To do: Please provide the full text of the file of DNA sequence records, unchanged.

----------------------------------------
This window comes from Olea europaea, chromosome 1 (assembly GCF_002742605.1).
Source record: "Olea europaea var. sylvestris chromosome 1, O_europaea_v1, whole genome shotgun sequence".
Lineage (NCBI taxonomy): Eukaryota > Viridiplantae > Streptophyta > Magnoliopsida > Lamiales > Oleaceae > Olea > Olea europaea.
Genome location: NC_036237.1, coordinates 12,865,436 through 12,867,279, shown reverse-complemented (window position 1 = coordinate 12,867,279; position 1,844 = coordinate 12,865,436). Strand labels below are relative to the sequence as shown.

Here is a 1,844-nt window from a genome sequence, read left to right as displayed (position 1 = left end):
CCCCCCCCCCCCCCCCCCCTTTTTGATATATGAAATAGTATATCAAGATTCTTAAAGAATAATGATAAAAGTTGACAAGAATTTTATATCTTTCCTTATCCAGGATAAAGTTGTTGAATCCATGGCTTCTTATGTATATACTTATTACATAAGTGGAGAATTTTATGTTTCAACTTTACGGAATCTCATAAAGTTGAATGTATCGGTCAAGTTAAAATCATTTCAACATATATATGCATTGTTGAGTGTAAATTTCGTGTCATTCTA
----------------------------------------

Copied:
This window comes from Olea europaea, chromosome 1 (assembly GCF_002742605.1).
Source record: "Olea europaea var. sylvestris chromosome 1, O_europaea_v1, whole genome shotgun sequence".
Lineage (NCBI taxonomy): Eukaryota > Viridiplantae > Streptophyta > Magnoliopsida > Lamiales > Oleaceae > Olea > Olea europaea.
Genome location: NC_036237.1, coordinates 12,865,436 through 12,867,279, shown reverse-complemented (window position 1 = coordinate 12,867,279; position 1,844 = coordinate 12,865,436). Strand labels below are relative to the sequence as shown.

Here is a 1,844-nt window from a genome sequence, read left to right as displayed (position 1 = left end):
CCCCCCCCCCCCCCCCCCCTTTTTGATATATGAAATAGTATATCAAGATTCTTAAAGAATAATGATAAAAGTTGACAAGAATTTTATATCTTTCCTTATCCAGGATAAAGTTGTTGAATCCATGGCTTCTTATGTATATACTTATTACATAAGTGGAGAATTTTATGTTTCAACTTTACGGAATCTCATAAAGTTGAATGTATCGGTCAAGTTAAAATCATTTCAACATATATATGCATTGTTGAGTGTAAATTTCGTGTCATTCTA